Research also shows that kids with family pets have higher self-esteem. It has been hypothesised that having a pet to love and love them back and a friend to talk and play with contributes to this. Studies also show that reading aloud to a dog can turn a reluctant reader into a more confident one.

Kids with their dog

And in terms of child health, a 2012 study determined that children who lived with dogs were healthier during the first year of their life and had fewer respiratory problems and ear infections.

In summary, there are many advantages to racing out and bringing home a new furry friend for your health, wellbeing and family. However, the last thing you want to do, when you have the best of intentions, is to actually increase the stress levels for the family. Below I have included my top tips to ensure your puppy choice is right for you.

Top Tips for choosing the right puppy

  1. Consider the average lifespan of your chosen breed. Most dogs live between 10 and 16 years of age. Factor in any plans to travel, move residence, and the fact that when the kids move out you will likely be the one with left with the responsibility 🙂
  2. Consider the breed of dog. Some breeds are definitely more prone to health issues than others. Once you have a few breeds in mind, perhaps run them past your vet to ensure they are not one of the breeds that more frequently walk through the clinic doors. ‘Best in show’ does not equate to health, and some of the healthiest dogs can be cross-breeds, so consider a rescue dog where the actual breed isn’t obvious.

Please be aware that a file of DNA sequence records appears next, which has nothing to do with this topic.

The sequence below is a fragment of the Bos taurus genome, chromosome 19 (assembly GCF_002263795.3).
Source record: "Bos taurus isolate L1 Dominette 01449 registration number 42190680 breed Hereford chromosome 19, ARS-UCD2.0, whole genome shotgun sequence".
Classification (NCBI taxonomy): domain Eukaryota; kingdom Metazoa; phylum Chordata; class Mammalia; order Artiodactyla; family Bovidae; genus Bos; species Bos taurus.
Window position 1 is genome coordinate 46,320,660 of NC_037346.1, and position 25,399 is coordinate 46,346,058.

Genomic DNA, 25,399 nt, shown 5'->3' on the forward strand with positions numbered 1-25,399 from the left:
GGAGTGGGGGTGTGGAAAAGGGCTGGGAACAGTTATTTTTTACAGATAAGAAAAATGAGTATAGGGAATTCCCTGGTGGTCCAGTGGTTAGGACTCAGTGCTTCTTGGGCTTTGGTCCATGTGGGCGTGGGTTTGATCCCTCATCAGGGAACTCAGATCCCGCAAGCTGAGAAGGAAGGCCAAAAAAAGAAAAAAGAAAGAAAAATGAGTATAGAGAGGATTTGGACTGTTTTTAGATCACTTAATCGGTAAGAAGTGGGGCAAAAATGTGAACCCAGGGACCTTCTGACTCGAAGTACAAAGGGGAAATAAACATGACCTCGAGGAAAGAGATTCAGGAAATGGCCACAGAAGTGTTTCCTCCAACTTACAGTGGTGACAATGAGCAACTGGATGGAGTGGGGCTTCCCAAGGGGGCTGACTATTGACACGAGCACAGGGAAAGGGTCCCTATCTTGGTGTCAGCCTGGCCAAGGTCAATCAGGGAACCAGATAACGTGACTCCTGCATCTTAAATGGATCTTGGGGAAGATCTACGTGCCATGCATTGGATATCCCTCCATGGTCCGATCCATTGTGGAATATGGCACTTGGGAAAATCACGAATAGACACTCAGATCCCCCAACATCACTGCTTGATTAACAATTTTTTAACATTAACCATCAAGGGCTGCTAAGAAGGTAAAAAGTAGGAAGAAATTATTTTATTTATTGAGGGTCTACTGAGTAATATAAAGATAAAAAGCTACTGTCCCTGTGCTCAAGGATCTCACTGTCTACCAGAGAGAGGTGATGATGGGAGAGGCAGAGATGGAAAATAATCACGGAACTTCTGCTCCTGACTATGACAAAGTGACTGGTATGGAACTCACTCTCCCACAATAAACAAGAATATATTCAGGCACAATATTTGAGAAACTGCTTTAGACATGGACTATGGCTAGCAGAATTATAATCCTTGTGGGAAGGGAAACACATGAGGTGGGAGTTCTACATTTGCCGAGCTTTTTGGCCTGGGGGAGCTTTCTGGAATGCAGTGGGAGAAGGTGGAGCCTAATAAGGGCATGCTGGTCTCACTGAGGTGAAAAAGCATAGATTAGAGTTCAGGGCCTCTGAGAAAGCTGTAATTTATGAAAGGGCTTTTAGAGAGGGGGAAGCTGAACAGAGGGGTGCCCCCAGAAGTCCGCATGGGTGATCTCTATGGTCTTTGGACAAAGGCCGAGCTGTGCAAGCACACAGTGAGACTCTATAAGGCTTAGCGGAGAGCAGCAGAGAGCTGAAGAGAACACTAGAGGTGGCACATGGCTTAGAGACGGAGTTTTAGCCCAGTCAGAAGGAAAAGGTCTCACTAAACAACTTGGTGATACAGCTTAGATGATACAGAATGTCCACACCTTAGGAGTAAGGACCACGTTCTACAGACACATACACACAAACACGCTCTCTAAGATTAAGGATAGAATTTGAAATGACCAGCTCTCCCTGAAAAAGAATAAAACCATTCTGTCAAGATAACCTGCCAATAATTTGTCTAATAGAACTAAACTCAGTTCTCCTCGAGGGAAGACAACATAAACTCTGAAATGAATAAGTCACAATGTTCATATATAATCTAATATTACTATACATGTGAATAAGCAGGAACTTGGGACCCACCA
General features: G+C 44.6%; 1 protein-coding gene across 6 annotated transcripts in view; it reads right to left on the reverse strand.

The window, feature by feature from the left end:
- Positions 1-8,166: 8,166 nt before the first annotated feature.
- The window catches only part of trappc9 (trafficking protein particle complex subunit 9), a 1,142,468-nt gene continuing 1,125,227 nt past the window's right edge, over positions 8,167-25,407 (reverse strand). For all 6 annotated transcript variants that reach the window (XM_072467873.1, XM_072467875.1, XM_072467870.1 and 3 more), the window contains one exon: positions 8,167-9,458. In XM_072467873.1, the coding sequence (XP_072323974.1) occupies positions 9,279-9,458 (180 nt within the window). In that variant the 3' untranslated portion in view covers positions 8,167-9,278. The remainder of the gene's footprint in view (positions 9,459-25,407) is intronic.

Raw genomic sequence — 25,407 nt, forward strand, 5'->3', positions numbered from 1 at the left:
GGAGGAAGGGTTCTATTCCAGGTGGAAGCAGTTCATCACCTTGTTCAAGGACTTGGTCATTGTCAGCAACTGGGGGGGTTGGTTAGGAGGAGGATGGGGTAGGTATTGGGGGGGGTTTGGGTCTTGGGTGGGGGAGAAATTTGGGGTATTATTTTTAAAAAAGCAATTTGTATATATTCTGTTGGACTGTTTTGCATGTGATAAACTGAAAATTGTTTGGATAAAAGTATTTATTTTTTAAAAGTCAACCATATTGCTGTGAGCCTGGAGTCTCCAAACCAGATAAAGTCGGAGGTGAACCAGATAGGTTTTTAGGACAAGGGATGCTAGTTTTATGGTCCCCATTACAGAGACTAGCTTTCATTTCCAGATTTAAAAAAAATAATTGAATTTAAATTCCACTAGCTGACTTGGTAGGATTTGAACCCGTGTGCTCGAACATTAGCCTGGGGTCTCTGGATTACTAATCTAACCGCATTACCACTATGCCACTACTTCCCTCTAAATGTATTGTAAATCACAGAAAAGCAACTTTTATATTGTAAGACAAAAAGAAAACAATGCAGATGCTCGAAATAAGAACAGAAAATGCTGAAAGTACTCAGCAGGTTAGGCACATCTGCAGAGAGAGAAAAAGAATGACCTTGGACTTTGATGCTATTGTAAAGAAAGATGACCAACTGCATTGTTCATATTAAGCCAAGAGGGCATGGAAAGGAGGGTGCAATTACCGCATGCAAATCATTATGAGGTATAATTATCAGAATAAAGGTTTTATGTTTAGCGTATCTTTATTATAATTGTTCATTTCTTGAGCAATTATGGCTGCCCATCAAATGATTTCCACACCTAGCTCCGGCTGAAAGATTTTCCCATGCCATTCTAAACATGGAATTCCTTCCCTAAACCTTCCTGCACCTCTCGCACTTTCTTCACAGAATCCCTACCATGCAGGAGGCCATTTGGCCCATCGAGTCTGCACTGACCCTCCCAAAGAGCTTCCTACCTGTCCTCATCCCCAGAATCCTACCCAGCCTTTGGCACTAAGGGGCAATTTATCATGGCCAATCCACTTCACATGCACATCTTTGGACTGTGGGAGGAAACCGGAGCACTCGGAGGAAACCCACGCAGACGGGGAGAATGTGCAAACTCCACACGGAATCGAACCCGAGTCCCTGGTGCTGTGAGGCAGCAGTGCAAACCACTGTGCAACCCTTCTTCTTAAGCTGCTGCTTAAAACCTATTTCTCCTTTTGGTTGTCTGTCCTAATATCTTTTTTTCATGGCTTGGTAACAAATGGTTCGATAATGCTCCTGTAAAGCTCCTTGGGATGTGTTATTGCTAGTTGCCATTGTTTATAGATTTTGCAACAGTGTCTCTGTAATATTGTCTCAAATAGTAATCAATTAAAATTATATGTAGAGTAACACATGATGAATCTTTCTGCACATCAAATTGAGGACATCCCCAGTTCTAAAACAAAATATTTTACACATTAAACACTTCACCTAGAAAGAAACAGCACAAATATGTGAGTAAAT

3. Consider the expense – The average cost of a dog per month (when you factor in vet bills, neutering, vaccinations, routine preventative care and holiday boarding) is $100-$300 i.e. $1200 – $3600 per year.
  4. In light of point 3, get pet insurance! It sounds crazy, but it is just as important as insuring your car or contents — if not more so — as they are not replaceable once they are part of the family!
  5. Consider where you live, and for apartment blocks, check the building bylaws or check with the landlord. Also consider that pet-friendly apartments are harder to find, so consider your future moves as well.
  6. Consider that there are too many dogs in Australia, and this unfortunately means that many have to be put to sleep each year. Yet another reason to visit your local shelter or rescue agency.
  7. Dogs make you healthy, but are also very time consuming. They need training, walking, feeding and entertaining. Bored dogs left at home by themselves for hours on end can become troublesome by chewing, digging or barking relentlessly.

Abbie and her family

Kids with their dogAbbie and her new son Ashton with her cats Little Bear and Mr Tuffy

Top image by Charlotte Reeves Photography.

Dr Abbie Tipler, BVSc, MACVS (Surgery) Tipler, BVSc, MACVS (Surgery)

Dr Abbie is a Small Animal Veterinarian with 10 years full-time experience. Her passion is Small Animal Surgery and in 2011 she studied towards and obtained her Memberships in Small Animal Surgery from the Australian College of Veterinary Scientists. Although surgery is her special interest, she loves all aspects of General Practice, especially canine medicine. She lives with her family and two Ragdoll cats.